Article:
I’ve learned to be more accepting of people. I take them as God sends them.
We are all works in progress. This insight has made me more compassionate.
Twenty five years ago, I was much more severe. When people came to me for the sacraments, I wanted to see evidence that they were living the Christian life.
If they wanted their baby baptized, I want to see them married.
If they wanted to get married, I wanted to see them not living together.
If they wanted confirmation or reception into the church, I wanted to see some knowledge of the faith and some evidence of practice.
But now, I realize that the sacraments are not trophies conferred on those already victorious over sin, but rather they are food for the hungry and strength for the weak.
People seek the sacraments because they want help on the path to perfection, not because they are already perfect. I take them as they come.
This is the kind of spirit that has informed my pastoral work in the Hispanic community. It was the vision that I had for St. Ann's -- that it could be a community where those who felt excluded from other parishes because of their pasts or their conditions of life could feel welcomed and find an opportunity to worship and serve God to the extent allowed by the Church. So, for example, couples who had not married in the Church were welcome to serve in any position except as catechists and ministers of Holy Communion. This kind of attitude is especially critical in the Hispanic community where many of our brothers and sisters cannot get married due to their immigration status.
When St. Ann's new priest started last week, he spoke out against concubinaje and urged all such couples to get married. Now that I know a little more about this priest's past, I understand why he is stressing marriage but tone makes all the difference in how the message is received. If you begin by stating that you don't like couples living together, the only thing you achieve is to drive cohabiting couples further into hiding or away from the Church completely. If you tell me you don't accept me as I am, I don't want to deal with your distaste. I am afraid to open up to you even though I might want to change my circumstances. This is especially true in a Hispanic community where there is tremendous respect for the figure of the priest and a lot of importance given to "face".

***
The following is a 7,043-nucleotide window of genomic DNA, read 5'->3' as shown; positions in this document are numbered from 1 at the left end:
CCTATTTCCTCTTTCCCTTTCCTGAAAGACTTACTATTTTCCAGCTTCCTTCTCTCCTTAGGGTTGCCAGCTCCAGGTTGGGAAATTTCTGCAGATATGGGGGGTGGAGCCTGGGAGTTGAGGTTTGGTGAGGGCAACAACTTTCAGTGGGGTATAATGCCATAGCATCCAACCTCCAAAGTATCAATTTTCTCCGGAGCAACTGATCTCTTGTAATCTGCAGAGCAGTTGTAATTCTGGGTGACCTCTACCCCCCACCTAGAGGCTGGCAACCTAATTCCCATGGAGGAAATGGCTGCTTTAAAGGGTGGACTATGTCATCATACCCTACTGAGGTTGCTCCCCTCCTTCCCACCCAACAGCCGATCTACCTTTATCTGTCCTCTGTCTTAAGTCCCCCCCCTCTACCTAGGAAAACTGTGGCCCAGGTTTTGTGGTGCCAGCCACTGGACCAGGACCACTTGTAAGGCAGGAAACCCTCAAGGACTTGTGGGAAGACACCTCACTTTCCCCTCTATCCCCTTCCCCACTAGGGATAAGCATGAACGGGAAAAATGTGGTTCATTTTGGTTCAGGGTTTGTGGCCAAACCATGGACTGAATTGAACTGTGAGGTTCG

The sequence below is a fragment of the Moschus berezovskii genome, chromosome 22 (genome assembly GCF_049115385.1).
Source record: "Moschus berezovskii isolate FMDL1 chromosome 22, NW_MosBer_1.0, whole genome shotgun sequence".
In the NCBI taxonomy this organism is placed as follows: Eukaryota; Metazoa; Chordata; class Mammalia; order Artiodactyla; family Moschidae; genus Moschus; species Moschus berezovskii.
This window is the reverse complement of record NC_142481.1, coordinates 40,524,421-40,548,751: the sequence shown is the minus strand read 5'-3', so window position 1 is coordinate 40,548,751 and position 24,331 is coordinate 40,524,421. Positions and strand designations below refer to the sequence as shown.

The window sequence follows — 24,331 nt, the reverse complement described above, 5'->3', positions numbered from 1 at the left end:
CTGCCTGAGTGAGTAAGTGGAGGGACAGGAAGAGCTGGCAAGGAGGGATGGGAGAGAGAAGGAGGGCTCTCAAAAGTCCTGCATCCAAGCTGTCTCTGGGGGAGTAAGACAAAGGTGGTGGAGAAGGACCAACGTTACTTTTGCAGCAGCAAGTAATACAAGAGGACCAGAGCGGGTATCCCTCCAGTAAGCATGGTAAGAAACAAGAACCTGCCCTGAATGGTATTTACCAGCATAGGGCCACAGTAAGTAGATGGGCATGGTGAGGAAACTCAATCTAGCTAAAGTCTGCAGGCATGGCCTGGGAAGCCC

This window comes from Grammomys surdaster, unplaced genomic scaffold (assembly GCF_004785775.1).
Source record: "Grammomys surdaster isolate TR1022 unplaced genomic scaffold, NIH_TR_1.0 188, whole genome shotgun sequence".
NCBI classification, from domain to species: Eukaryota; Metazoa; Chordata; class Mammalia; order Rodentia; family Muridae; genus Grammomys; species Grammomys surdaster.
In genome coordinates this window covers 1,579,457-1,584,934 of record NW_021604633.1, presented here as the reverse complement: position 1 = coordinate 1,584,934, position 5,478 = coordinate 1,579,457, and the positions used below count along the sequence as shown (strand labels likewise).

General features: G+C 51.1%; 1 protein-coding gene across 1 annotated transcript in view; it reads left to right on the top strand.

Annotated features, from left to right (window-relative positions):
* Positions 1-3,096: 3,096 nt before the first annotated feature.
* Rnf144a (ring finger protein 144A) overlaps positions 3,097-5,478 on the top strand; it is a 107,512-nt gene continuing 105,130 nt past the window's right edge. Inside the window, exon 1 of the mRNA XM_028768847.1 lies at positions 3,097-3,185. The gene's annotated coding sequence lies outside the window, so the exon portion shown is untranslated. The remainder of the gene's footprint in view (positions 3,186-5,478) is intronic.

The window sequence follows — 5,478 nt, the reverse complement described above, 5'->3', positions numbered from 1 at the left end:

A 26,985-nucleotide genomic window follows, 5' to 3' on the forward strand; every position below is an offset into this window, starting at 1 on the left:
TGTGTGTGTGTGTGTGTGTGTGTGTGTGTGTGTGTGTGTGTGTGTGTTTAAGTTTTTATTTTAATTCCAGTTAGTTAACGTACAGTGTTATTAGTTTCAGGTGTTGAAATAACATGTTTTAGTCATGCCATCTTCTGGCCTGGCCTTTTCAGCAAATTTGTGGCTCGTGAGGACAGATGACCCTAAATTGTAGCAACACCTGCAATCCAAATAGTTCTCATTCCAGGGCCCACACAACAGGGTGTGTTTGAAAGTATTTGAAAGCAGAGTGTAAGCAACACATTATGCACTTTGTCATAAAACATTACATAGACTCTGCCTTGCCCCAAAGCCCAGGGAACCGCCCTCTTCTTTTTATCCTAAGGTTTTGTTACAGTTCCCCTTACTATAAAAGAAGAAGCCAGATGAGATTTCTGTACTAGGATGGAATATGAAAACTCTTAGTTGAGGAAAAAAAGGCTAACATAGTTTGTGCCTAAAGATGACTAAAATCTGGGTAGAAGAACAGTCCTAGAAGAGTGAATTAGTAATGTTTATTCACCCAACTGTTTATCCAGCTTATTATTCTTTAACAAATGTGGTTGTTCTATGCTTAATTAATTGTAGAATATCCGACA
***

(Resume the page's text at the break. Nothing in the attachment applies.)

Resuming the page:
It takes courage to come out and admit that we are not living in conformity with the teachings of the Church. In many ways, our Hispanic concubinos are braver and more honest than their North American counterparts. Every Sunday they silently "come out" by remaining seated in their pews while their married brothers and sisters step up to Communion. They have enough respect for the Church to accept their exclusion and not put on a mask.
I hope all priests will read and reflect on Fr. Daly's words. I hope they will stop and listen to their own words from the perspective of those who are on the margins of the Church. Do our words invite the marginalized to come in, as Jesus taught, or do they drive them further away into the shadows?